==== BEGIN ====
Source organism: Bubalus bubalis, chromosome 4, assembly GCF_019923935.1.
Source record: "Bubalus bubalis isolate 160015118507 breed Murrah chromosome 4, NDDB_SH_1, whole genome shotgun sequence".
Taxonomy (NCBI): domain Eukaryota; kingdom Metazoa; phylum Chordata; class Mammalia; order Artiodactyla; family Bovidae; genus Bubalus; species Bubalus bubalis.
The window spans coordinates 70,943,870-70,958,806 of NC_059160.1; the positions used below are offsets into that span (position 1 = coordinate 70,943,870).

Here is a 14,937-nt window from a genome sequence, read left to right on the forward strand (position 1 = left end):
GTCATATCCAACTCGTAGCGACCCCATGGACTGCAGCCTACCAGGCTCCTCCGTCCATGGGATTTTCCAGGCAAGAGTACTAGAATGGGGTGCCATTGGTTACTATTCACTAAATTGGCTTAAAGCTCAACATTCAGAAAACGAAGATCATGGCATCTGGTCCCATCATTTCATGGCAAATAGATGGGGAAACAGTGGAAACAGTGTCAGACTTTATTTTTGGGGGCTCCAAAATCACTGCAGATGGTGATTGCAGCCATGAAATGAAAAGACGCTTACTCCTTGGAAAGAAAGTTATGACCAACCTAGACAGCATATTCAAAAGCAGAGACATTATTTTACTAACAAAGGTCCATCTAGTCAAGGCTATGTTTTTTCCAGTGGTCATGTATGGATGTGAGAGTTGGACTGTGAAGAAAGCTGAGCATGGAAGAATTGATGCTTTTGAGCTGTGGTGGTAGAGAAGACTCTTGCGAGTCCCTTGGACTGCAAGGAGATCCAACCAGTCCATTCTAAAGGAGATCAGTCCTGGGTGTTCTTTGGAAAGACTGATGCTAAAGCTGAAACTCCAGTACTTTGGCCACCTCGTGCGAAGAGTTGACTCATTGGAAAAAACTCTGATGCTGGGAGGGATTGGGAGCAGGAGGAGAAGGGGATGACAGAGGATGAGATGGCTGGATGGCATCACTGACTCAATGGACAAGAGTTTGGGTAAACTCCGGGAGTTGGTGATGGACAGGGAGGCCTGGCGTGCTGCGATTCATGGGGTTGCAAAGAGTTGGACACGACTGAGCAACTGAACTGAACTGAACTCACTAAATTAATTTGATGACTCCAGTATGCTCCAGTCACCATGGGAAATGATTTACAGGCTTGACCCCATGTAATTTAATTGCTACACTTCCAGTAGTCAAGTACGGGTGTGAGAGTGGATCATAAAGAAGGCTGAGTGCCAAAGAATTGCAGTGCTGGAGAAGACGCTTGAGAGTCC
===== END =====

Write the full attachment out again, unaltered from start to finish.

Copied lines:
Source organism: Bubalus bubalis, chromosome 4, assembly GCF_019923935.1.
Source record: "Bubalus bubalis isolate 160015118507 breed Murrah chromosome 4, NDDB_SH_1, whole genome shotgun sequence".
Taxonomy (NCBI): domain Eukaryota; kingdom Metazoa; phylum Chordata; class Mammalia; order Artiodactyla; family Bovidae; genus Bubalus; species Bubalus bubalis.
The window spans coordinates 70,943,870-70,958,806 of NC_059160.1; the positions used below are offsets into that span (position 1 = coordinate 70,943,870).

Here is a 14,937-nt window from a genome sequence, read left to right on the forward strand (position 1 = left end):
GTCATATCCAACTCGTAGCGACCCCATGGACTGCAGCCTACCAGGCTCCTCCGTCCATGGGATTTTCCAGGCAAGAGTACTAGAATGGGGTGCCATTGGTTACTATTCACTAAATTGGCTTAAAGCTCAACATTCAGAAAACGAAGATCATGGCATCTGGTCCCATCATTTCATGGCAAATAGATGGGGAAACAGTGGAAACAGTGTCAGACTTTATTTTTGGGGGCTCCAAAATCACTGCAGATGGTGATTGCAGCCATGAAATGAAAAGACGCTTACTCCTTGGAAAGAAAGTTATGACCAACCTAGACAGCATATTCAAAAGCAGAGACATTATTTTACTAACAAAGGTCCATCTAGTCAAGGCTATGTTTTTTCCAGTGGTCATGTATGGATGTGAGAGTTGGACTGTGAAGAAAGCTGAGCATGGAAGAATTGATGCTTTTGAGCTGTGGTGGTAGAGAAGACTCTTGCGAGTCCCTTGGACTGCAAGGAGATCCAACCAGTCCATTCTAAAGGAGATCAGTCCTGGGTGTTCTTTGGAAAGACTGATGCTAAAGCTGAAACTCCAGTACTTTGGCCACCTCGTGCGAAGAGTTGACTCATTGGAAAAAACTCTGATGCTGGGAGGGATTGGGAGCAGGAGGAGAAGGGGATGACAGAGGATGAGATGGCTGGATGGCATCACTGACTCAATGGACAAGAGTTTGGGTAAACTCCGGGAGTTGGTGATGGACAGGGAGGCCTGGCGTGCTGCGATTCATGGGGTTGCAAAGAGTTGGACACGACTGAGCAACTGAACTGAACTGAACTCACTAAATTAATTTGATGACTCCAGTATGCTCCAGTCACCATGGGAAATGATTTACAGGCTTGACCCCATGTAATTTAATTGCTACACTTCCAGTAGTCAAGTACGGGTGTGAGAGTGGATCATAAAGAAGGCTGAGTGCCAAAGAATTGCAGTGCTGGAGAAGACGCTTGAGAGTCC